There, I've said it. Hate me for saying it, but someone has to stand up and express the concern that we're slowly losing whatever sense of craftsmanship we might have.
What separates us modelers from model collectors -- the guys who buy pre-assembled, pre-painted diecast models -- is that we are engineers, craftsmen, artists. At least we aspire to be. You see, anyone with the money can buy a diecast model and put it on a shelf. Modelers are better than that. We create representations of aircraft, armor, ships, and vehicles with our hands. The models that sit in our display cases showcase our skill, talent, and experience. That's a privilege that people who engage in other hobbies enjoy.
I worry that every year we hand off that responsibility to the aftermarket industry. (To be clear, I don't fault the industry. They're simply giving us what we ask for.) I present the following evidence to the court:
- Resin cockpits
- Pre-painted photoetch
- Canopy masks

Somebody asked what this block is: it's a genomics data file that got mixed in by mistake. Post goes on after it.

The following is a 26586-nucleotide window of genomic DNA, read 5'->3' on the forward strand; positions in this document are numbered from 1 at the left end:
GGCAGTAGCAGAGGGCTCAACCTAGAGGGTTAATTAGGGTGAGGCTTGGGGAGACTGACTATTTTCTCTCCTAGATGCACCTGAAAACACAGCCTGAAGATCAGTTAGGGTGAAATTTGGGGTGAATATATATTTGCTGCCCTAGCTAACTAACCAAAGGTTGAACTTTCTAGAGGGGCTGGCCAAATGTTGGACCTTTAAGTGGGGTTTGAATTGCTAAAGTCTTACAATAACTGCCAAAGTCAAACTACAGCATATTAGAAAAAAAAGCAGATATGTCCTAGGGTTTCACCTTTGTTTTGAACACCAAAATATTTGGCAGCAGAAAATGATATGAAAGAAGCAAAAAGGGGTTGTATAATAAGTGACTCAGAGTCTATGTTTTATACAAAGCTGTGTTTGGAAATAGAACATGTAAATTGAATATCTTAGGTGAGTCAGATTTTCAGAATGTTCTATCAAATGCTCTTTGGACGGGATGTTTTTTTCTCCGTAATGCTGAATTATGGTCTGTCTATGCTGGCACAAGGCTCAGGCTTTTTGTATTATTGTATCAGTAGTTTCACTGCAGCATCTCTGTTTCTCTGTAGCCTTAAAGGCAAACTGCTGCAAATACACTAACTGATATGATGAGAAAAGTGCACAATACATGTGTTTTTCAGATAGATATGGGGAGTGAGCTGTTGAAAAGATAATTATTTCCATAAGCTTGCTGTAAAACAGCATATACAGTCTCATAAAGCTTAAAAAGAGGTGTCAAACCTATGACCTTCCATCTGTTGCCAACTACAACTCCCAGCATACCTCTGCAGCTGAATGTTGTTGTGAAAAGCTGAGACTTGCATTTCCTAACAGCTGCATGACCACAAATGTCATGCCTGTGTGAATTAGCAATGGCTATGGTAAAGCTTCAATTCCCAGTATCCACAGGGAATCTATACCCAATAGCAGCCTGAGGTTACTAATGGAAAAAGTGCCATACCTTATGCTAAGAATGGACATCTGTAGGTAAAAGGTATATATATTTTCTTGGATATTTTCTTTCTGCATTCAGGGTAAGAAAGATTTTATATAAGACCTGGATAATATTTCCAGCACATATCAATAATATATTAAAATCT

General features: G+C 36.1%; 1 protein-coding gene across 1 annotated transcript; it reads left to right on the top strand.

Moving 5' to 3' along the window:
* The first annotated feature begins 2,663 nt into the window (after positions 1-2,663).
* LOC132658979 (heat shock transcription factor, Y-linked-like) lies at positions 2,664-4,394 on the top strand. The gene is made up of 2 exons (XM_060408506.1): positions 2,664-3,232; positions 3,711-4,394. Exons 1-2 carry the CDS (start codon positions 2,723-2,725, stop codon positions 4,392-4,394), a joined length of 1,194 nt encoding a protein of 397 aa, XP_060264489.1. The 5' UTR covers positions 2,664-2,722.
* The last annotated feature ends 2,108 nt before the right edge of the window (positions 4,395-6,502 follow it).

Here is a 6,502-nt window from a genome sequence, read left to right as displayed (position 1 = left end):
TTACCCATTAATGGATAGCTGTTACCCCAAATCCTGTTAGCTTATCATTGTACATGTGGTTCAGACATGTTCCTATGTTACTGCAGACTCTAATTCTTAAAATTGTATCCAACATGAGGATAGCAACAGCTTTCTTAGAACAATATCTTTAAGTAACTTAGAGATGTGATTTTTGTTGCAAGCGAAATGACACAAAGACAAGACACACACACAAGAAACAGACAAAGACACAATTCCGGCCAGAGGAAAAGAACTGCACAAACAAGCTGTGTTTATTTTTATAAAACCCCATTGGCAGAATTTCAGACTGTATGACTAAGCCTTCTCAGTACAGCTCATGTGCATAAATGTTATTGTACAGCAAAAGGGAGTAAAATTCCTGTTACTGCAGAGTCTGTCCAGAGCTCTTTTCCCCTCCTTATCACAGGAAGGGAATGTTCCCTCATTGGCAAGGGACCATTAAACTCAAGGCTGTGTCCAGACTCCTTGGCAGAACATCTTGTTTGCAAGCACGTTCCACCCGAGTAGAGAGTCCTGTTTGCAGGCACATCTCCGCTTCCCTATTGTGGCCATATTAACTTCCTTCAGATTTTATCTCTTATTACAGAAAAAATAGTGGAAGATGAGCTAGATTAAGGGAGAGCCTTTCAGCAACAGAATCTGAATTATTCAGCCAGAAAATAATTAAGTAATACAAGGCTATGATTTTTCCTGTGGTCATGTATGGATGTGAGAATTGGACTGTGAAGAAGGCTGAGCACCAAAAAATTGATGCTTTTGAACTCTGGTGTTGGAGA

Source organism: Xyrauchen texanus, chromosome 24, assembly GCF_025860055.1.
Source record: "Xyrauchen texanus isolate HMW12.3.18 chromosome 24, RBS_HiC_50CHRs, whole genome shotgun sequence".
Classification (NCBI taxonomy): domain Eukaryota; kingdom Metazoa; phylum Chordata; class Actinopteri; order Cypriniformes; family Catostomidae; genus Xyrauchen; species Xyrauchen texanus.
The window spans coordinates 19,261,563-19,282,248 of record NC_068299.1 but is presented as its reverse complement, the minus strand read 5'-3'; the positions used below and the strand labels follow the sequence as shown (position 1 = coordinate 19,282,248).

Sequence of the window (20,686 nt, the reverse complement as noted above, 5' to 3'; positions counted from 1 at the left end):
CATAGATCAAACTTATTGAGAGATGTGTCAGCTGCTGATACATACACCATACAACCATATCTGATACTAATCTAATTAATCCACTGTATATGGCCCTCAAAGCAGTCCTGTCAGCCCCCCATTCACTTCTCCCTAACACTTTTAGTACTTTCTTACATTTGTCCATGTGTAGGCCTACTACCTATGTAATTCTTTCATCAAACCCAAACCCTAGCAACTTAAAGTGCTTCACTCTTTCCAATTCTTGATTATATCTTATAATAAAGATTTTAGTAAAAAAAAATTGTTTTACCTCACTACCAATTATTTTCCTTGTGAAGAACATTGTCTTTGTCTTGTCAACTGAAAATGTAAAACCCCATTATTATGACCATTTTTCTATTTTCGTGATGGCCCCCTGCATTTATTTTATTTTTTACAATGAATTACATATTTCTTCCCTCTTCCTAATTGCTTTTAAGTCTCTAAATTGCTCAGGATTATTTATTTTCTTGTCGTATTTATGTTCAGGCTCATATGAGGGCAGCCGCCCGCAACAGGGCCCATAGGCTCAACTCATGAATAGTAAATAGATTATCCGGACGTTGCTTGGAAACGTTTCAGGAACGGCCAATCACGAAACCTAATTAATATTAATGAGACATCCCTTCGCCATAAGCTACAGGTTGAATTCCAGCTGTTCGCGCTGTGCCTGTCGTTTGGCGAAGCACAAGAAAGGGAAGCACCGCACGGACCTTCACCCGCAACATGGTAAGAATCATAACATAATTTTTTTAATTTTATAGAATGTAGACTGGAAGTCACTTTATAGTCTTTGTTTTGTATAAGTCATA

- Camouflage masks
- Off-the-shelf weathering washes
- Paint chip decals
- Printed flightline surfaces
If you use any of these products, you are lazy. When I use them (and I admit I do) I lose a little bit of self-respect. I firmly believe that with practice and time I -- and you -- can master the effects that all of these items provide. The sense of pride we'd would feel would be much greater than simply using a collection of pre-made bits and pieces in an effort to build something "better."
Here's a recent example. Some modelers are asking the decal manufacturers to produce decals for the RAM panels on the new 1/72 F-35 kits. Really? I admit, masking them will be tedious, but won't that result in something better? And isn't tedious what this hobby is all about? How many times has someone looked at your models and said, "Oh, I could never be that patient." But we are. At least we used to be.
I know, you could argue that model kits themselves are cheating when we could build models from scratch. That's true. I could also manufacture my own paints and glues. But we have to draw the line somewhere, otherwise we'll find ourselves admiring 200 tables of diecast models at the 2025 IPMS National Convention.
Here's my advice. Don't be afraid to rely on your skills to do what seems difficult. You'll find a greater sense of satisfaction.